One of the things I love about being a mom is teaching my children from and about the scriptures. We have done some sort of daily scripture study as a family for years now. Of course, there have been frustrations and times when it felt like it wasn’t working. But it has been worth the effort.
One of the things that has amazed me is how much children really can understand when they are young. At first, we used picture scripture story books published by the Church. We also used the movies that went along with the books. But early on, we also felt that it was important to give our children experience directly with the scriptures themselves. I can’t remember who helped us make the connection between the ability of children to learn different languages when they are young and learning scripture language, but that was a significant a-ha moment for us. It’s been wonderful to see how my children are much more comfortable with the scriptures than I ever was, as a child and maybe even as a teenager.
But much of the time, we don’t just read straight through. I have found that even for me it’s all too easy to “zone out” when someone else is reading out loud. So we use a variety of methods to try to make scripture study interesting and fun.
One of our favorite ways to keep scripture study as a positive experience is to discuss what we are reading. I love seeing the kinds of connections and questions that come from our children. We read topically a lot, either a specific chapter with a certain focus, or verses here and there — to show how the different standard works work together and how important themes are woven throughout the scriptures. We do this often relating our study to something in our own lives at the time. Sometimes we will start in the index or Topical Guide and read some verses on a topic that way. The Bible Dictionary is also a great resource.
We’ve done other things to try make the scriptures come alive. For example, for one Family Home Evening, I created a life-size rod of iron (made of aluminum foil) and a “tree of life” with white “fruit” — and I had them act out some of what happens in the account of Lehi’s dream in the Book of Mormon.
Other things we will do to try to keep scripture study time from becoming dull is to read in different places in the home — sometimes it’s at the dinner table, sometimes on the floor in the hall, sometimes on beds or couches (cuddling is a bonus!). We have been known to read in the car on the way home from a family party or activity. We’ll sometimes read while they are enjoying a treat, like hot chocolate. And, of course, it helps to include the children as readers so they can feel a part of the process. It probably goes without saying that they all have their own scriptures, which can help make the experience special, too.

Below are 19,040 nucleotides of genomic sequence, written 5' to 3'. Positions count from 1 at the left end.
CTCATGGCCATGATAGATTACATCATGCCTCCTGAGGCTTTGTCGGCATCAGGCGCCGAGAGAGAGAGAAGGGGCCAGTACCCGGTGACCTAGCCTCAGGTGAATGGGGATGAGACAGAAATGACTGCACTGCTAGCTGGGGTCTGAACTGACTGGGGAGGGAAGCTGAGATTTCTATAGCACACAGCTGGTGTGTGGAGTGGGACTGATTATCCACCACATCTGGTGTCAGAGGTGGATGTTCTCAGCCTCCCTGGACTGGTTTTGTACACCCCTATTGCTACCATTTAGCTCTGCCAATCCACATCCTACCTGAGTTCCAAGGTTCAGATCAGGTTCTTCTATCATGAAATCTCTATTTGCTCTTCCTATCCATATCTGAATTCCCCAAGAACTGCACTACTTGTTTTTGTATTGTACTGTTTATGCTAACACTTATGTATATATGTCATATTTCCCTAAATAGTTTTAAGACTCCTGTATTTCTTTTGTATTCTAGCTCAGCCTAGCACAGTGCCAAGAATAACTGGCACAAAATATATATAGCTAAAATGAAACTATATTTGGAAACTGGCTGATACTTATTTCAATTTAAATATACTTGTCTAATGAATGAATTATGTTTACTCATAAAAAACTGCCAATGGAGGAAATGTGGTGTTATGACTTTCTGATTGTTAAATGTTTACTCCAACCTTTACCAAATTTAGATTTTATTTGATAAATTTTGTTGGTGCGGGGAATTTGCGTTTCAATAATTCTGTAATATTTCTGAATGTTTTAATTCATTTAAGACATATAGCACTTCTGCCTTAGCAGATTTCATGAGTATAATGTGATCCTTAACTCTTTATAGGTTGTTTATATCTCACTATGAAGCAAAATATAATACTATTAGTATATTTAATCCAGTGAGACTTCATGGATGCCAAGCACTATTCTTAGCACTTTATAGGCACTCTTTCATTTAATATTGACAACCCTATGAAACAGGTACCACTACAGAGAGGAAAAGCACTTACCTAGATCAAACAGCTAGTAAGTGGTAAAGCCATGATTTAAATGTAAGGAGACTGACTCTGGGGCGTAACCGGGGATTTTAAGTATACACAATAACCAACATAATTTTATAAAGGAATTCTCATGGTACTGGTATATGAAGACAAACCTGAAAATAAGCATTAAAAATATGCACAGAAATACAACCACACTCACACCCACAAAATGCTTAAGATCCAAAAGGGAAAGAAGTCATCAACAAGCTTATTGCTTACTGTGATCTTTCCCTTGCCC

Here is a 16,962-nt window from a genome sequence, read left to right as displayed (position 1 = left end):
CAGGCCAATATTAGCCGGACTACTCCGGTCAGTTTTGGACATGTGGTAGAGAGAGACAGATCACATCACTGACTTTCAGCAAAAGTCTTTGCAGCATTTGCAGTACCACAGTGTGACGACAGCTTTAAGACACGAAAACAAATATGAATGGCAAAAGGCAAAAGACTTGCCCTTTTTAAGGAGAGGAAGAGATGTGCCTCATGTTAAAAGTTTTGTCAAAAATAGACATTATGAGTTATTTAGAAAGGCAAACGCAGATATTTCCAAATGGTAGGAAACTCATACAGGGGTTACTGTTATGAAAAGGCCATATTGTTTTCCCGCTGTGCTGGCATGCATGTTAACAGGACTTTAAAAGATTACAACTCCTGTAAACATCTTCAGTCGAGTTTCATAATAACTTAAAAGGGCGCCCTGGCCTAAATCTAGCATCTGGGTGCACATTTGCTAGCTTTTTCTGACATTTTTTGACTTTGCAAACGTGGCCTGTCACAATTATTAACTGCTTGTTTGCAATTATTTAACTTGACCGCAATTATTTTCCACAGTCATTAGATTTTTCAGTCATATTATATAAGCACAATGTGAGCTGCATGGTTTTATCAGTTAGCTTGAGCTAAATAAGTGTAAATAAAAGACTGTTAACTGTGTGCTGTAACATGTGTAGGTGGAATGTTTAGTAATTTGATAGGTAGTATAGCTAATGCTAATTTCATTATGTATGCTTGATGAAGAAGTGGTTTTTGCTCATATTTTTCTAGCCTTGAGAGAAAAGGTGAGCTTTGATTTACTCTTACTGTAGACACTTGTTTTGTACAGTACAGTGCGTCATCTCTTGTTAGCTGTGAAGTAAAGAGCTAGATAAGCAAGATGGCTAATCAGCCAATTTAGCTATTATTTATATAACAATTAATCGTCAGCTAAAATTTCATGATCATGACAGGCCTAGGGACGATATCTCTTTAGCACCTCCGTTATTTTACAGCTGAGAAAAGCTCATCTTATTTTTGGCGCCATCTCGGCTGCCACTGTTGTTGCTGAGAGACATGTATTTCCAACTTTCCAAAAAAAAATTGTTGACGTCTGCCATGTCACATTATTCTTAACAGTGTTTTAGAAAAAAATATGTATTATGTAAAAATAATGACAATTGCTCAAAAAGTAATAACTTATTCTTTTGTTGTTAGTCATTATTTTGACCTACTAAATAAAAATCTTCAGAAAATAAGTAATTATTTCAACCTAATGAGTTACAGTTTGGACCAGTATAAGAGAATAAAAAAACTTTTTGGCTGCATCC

Other things we like to do include the following:
– My children love it when my husband reads a chapter and leaves out words, allowing the children to fill in the blanks.
– We will sometimes take turns picking scriptures randomly from The Book of Mormon, and inviting other family members to guess where the verse is. This is a great way to become more familiar with both the stories and where different doctrinal teachings are located in the scriptures.
– Sometimes we’ll let the children pull out paper and pen, or chalk and chalkboard, to draw pictures of what we are reading. I think we have let them work with clay before, too. (If not, we should!)
– We have a video that shows the text of The Book of Mormon as it is being read. Especially as our children were learning to read, this was a great tool. We still use it once in a while because it’s different, and having the words on the screen helps keep the children engaged.
– We have played “guess the scripture story” charades games. Usually, once someone guesses which story is being acted out, we’ll read that story.
– Recently, we had a different twist on the charades game. I pulled out our Lego-like building blocks. We divided into two teams, and created representations of a scripture story for the other team to guess. We had a good time.
(Story found in Helaman 7, 8, 9 in The Book of Mormon)
Story of Noah and the ark
Another Lehi’s Dream representation
What do you do to help your children learn from and learn to love the scriptures?
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Thank you for sharing all of these ideas! If I can implement just a few of them my children will be more participatory in our scripture reading.
All such great ideas for scripture reading. I’ve not been very consistant with any scripture reading program that I’ve attempted with my kids. Lately, I’ve been reading a few verses while the kids are eating breakfast or a special verse at dinner. Thanks for all the great ideas!
A teacher once told me that reading the scriptures with your children helps them learn to read because the Spirit teaches them. I’ve seen it happen.
An extra blessing 🙂
I should have mentioned that one simple goal we have had is at least a verse a day. There have been plenty of days when we have done that…sometimes even a verse that we have memorized together, or work on memorizing together. That is one of the things that has kept it going for us. FWIW.
And Heather, I agree that reading the scriptures can help children learn to read. I know it helped me learn to read in a foreign language when I was a missionary.